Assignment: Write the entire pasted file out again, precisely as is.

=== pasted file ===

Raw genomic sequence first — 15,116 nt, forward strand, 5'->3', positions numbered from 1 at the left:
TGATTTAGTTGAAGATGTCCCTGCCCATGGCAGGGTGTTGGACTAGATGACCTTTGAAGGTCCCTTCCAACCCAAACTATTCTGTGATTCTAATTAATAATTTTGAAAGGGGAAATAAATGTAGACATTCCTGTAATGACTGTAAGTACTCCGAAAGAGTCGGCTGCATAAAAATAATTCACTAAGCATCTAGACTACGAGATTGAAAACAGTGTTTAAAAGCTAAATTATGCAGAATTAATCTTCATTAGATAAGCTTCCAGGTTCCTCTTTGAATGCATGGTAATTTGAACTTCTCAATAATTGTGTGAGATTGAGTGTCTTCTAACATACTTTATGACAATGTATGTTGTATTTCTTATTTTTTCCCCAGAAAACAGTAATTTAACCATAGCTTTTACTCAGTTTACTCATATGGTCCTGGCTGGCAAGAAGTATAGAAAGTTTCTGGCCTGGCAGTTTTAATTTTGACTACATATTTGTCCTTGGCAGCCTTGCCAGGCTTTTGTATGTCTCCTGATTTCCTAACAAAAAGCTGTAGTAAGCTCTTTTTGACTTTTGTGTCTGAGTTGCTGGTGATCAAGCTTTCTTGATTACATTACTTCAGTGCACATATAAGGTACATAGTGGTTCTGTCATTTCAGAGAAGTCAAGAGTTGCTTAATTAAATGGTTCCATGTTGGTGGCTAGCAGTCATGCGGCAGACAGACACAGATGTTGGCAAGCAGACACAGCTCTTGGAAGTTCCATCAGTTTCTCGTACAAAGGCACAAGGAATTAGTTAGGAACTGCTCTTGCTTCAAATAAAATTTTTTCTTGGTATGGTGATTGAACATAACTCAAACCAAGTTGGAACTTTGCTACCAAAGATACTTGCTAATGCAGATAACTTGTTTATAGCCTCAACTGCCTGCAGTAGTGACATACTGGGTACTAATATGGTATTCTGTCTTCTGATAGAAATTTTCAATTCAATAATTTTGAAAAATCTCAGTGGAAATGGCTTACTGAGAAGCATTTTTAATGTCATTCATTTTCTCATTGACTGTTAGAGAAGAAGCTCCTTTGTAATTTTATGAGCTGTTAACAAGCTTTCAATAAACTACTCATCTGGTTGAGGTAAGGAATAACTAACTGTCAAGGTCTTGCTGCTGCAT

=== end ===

Raw genomic sequence first — 15,116 nt, forward strand, 5'->3', positions numbered from 1 at the left:
TGATTTAGTTGAAGATGTCCCTGCCCATGGCAGGGTGTTGGACTAGATGACCTTTGAAGGTCCCTTCCAACCCAAACTATTCTGTGATTCTAATTAATAATTTTGAAAGGGGAAATAAATGTAGACATTCCTGTAATGACTGTAAGTACTCCGAAAGAGTCGGCTGCATAAAAATAATTCACTAAGCATCTAGACTACGAGATTGAAAACAGTGTTTAAAAGCTAAATTATGCAGAATTAATCTTCATTAGATAAGCTTCCAGGTTCCTCTTTGAATGCATGGTAATTTGAACTTCTCAATAATTGTGTGAGATTGAGTGTCTTCTAACATACTTTATGACAATGTATGTTGTATTTCTTATTTTTTCCCCAGAAAACAGTAATTTAACCATAGCTTTTACTCAGTTTACTCATATGGTCCTGGCTGGCAAGAAGTATAGAAAGTTTCTGGCCTGGCAGTTTTAATTTTGACTACATATTTGTCCTTGGCAGCCTTGCCAGGCTTTTGTATGTCTCCTGATTTCCTAACAAAAAGCTGTAGTAAGCTCTTTTTGACTTTTGTGTCTGAGTTGCTGGTGATCAAGCTTTCTTGATTACATTACTTCAGTGCACATATAAGGTACATAGTGGTTCTGTCATTTCAGAGAAGTCAAGAGTTGCTTAATTAAATGGTTCCATGTTGGTGGCTAGCAGTCATGCGGCAGACAGACACAGATGTTGGCAAGCAGACACAGCTCTTGGAAGTTCCATCAGTTTCTCGTACAAAGGCACAAGGAATTAGTTAGGAACTGCTCTTGCTTCAAATAAAATTTTTTCTTGGTATGGTGATTGAACATAACTCAAACCAAGTTGGAACTTTGCTACCAAAGATACTTGCTAATGCAGATAACTTGTTTATAGCCTCAACTGCCTGCAGTAGTGACATACTGGGTACTAATATGGTATTCTGTCTTCTGATAGAAATTTTCAATTCAATAATTTTGAAAAATCTCAGTGGAAATGGCTTACTGAGAAGCATTTTTAATGTCATTCATTTTCTCATTGACTGTTAGAGAAGAAGCTCCTTTGTAATTTTATGAGCTGTTAACAAGCTTTCAATAAACTACTCATCTGGTTGAGGTAAGGAATAACTAACTGTCAAGGTCTTGCTGCTGCAT